China's renewable energy industry responded this week to a U.S. push to slap tariffs on cheap Chinese solar cells by conveying a simple message: Mess with us, brace for the worst.
"If there are no cheap Chinese solar panels in the market, many U.S. solar power developers will be forced to stop their plans," Cao Huabin, general manager of CECEP Solar Energy Technology, China's largest solar plant developer, told reporters.
It wasn't just talk for the cameras.
On Monday, CECEP announced that it would temporarily shelve $500 million of planned solar projects in California, New Jersey and Texas, in light of an Oct. 19 trade complaint from seven American solar firms. The companies allege that illegally subsidized Chinese firms are distorting the market with underpriced panels—and making it impossible for them to compete.
The case could lead to tariffs on soaring imports of Chinese solar goods. Last year, the U.S. imported $1.5 billion worth of solar panels from China—more than double the $640 million it brought in from China in 2009.
Huabin said if tariffs forced CECEP to spend 30 percent more on panels his firm "would certainly drop" its U.S. solar plans because there would be "no profit to be made."
There are no signs yet the U.S. is buckling to the pressure.
The Commerce Department said Wednesday it would launch an investigation into the trade complaint. Next step is for the U.S. International Trade Commission to vote on Dec. 2 on whether the Commerce Department can proceed.
The Chinese Chamber of Commerce for Import and Export of Machinery and Electronic Products warned the ITC this week: "This ill-advised attack is threatening the whole industry in the United States," Bloomberg reported.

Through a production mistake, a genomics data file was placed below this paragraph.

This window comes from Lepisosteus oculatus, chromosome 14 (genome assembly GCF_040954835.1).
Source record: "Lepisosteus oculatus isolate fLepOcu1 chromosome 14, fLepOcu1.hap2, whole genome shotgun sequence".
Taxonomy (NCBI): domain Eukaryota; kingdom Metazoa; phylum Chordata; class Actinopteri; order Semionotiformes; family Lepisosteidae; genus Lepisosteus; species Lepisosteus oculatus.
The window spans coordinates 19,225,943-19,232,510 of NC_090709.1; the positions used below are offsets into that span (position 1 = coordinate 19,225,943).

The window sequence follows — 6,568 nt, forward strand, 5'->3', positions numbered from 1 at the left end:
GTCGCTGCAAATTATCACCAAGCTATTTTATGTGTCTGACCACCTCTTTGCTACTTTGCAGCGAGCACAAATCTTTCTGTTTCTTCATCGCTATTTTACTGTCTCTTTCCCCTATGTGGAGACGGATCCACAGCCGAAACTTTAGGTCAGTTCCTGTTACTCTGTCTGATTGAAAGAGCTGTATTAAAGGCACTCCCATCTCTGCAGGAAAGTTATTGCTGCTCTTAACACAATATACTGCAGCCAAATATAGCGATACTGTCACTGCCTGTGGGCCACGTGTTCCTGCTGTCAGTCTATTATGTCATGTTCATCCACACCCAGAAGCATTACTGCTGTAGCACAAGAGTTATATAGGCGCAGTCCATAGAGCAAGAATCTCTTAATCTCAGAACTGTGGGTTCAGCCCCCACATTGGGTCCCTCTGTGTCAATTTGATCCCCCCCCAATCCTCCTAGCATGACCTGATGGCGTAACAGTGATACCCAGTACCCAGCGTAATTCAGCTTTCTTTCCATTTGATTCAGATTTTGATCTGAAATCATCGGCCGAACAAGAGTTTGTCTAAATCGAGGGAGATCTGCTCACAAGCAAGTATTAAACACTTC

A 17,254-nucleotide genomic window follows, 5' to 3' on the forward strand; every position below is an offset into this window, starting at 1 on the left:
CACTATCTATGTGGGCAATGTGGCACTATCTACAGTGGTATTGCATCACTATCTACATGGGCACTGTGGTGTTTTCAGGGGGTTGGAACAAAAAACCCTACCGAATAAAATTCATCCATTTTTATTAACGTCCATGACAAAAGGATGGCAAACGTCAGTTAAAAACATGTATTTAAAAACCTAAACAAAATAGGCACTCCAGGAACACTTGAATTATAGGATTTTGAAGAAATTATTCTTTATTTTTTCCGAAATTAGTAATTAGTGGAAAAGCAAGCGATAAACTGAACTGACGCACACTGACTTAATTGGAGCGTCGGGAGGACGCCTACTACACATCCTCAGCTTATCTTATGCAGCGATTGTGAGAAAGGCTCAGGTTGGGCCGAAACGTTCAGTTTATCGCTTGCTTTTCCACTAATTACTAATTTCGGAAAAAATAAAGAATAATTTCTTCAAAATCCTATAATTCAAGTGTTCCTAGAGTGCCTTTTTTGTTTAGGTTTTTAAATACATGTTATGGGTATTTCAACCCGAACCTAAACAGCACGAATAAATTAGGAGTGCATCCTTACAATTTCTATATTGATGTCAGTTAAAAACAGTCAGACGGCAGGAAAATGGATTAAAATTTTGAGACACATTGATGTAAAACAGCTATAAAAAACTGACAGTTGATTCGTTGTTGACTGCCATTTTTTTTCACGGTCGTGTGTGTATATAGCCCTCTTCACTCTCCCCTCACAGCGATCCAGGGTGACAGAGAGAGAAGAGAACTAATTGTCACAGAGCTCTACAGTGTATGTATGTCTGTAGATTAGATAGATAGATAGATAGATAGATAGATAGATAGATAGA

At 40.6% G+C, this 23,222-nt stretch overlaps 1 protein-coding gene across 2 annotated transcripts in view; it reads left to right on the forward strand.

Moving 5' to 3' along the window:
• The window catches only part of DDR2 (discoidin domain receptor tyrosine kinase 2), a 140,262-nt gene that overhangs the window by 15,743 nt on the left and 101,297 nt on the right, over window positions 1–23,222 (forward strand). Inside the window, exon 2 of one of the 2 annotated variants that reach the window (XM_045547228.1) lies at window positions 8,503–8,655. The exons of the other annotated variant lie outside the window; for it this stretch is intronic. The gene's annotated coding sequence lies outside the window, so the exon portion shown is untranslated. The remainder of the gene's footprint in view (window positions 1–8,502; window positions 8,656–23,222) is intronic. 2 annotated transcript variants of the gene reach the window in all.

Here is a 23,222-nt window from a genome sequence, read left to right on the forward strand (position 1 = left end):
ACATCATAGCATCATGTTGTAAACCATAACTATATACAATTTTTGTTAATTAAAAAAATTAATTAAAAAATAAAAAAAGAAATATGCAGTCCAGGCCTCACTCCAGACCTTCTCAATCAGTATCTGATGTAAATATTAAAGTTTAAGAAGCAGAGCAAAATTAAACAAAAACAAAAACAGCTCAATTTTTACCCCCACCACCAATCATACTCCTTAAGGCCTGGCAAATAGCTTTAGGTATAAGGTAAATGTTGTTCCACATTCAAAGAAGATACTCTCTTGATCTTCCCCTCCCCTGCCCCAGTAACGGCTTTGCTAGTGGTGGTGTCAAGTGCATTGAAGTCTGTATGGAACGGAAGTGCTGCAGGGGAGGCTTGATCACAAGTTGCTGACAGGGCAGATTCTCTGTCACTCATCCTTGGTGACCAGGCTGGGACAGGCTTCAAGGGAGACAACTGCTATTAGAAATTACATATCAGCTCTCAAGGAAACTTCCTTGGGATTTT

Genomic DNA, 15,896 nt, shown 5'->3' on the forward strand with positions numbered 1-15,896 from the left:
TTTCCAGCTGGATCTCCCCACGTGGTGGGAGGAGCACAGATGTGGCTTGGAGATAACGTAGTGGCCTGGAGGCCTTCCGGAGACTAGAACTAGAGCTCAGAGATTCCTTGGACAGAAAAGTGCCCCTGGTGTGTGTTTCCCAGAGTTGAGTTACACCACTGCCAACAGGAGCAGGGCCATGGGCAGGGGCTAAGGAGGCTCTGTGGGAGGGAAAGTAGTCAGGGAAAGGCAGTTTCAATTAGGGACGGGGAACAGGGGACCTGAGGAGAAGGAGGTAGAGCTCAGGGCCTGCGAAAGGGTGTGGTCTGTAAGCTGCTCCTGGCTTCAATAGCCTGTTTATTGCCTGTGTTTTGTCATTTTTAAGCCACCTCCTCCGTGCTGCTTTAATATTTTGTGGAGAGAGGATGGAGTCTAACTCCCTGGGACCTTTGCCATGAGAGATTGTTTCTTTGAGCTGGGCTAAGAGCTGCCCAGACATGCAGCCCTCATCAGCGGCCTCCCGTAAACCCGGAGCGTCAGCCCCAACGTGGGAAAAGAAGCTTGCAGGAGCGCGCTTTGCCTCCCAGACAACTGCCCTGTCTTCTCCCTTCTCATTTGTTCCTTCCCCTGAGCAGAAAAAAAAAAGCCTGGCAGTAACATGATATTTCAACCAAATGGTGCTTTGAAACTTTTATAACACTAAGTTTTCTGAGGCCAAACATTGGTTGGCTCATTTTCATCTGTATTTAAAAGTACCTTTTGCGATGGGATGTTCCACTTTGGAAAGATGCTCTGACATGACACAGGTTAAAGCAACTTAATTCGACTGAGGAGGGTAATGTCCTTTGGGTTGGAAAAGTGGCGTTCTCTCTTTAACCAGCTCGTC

The argument goes like this: Tariffs would make solar panels more expensive, which would make going solar costlier for American consumers. That, in turn, could slow the nation's demand for solar—just as China is catching up. (According to a report released Monday by Solarbuzz, a solar consulting group, China is on pace to match or even top the number of new solar panel installations in the U.S. this year for the first time.)
China isn't alone in its tariff opposition. On Tuesday, a group of American solar installers joined with U.S. subsidiaries of Chinese solar firms to launch the 25-member Coalition for Affordable Solar Energy, or CASE, to prevent new taxes.
The coalition argues that panel prices have dropped 30 percent since January 2010, and that cheap Chinese cells have become the lifeblood of the fastest-growing energy sector in the U.S. Tariffs would slow rapid solar expansion, they say, and could put the nation's 100,000 solar industry jobs at risk.
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